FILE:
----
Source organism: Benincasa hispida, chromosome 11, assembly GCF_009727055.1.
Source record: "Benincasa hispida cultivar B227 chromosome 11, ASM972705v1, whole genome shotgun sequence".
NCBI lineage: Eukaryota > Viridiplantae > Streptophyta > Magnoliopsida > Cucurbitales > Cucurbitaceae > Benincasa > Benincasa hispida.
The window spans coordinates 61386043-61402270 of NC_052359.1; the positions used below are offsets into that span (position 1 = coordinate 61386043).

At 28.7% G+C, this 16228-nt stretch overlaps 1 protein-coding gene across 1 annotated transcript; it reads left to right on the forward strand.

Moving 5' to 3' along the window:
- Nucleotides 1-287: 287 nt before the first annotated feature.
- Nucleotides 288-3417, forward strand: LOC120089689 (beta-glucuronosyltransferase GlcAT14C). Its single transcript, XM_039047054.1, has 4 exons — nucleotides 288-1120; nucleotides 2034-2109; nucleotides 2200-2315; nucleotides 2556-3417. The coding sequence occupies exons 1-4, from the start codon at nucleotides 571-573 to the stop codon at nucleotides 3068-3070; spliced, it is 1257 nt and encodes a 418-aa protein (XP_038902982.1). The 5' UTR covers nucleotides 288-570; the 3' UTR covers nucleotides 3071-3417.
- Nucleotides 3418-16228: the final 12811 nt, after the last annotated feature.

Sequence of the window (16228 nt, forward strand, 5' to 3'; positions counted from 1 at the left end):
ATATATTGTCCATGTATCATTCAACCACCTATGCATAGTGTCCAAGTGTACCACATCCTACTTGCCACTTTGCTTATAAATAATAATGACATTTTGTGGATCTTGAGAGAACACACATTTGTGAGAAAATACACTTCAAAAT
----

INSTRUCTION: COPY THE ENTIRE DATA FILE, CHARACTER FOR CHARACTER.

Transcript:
Source organism: Benincasa hispida, chromosome 11, assembly GCF_009727055.1.
Source record: "Benincasa hispida cultivar B227 chromosome 11, ASM972705v1, whole genome shotgun sequence".
NCBI lineage: Eukaryota > Viridiplantae > Streptophyta > Magnoliopsida > Cucurbitales > Cucurbitaceae > Benincasa > Benincasa hispida.
The window spans coordinates 61386043-61402270 of NC_052359.1; the positions used below are offsets into that span (position 1 = coordinate 61386043).

At 28.7% G+C, this 16228-nt stretch overlaps 1 protein-coding gene across 1 annotated transcript; it reads left to right on the forward strand.

Moving 5' to 3' along the window:
- Nucleotides 1-287: 287 nt before the first annotated feature.
- Nucleotides 288-3417, forward strand: LOC120089689 (beta-glucuronosyltransferase GlcAT14C). Its single transcript, XM_039047054.1, has 4 exons — nucleotides 288-1120; nucleotides 2034-2109; nucleotides 2200-2315; nucleotides 2556-3417. The coding sequence occupies exons 1-4, from the start codon at nucleotides 571-573 to the stop codon at nucleotides 3068-3070; spliced, it is 1257 nt and encodes a 418-aa protein (XP_038902982.1). The 5' UTR covers nucleotides 288-570; the 3' UTR covers nucleotides 3071-3417.
- Nucleotides 3418-16228: the final 12811 nt, after the last annotated feature.

Sequence of the window (16228 nt, forward strand, 5' to 3'; positions counted from 1 at the left end):
ATATATTGTCCATGTATCATTCAACCACCTATGCATAGTGTCCAAGTGTACCACATCCTACTTGCCACTTTGCTTATAAATAATAATGACATTTTGTGGATCTTGAGAGAACACACATTTGTGAGAAAATACACTTCAAAAT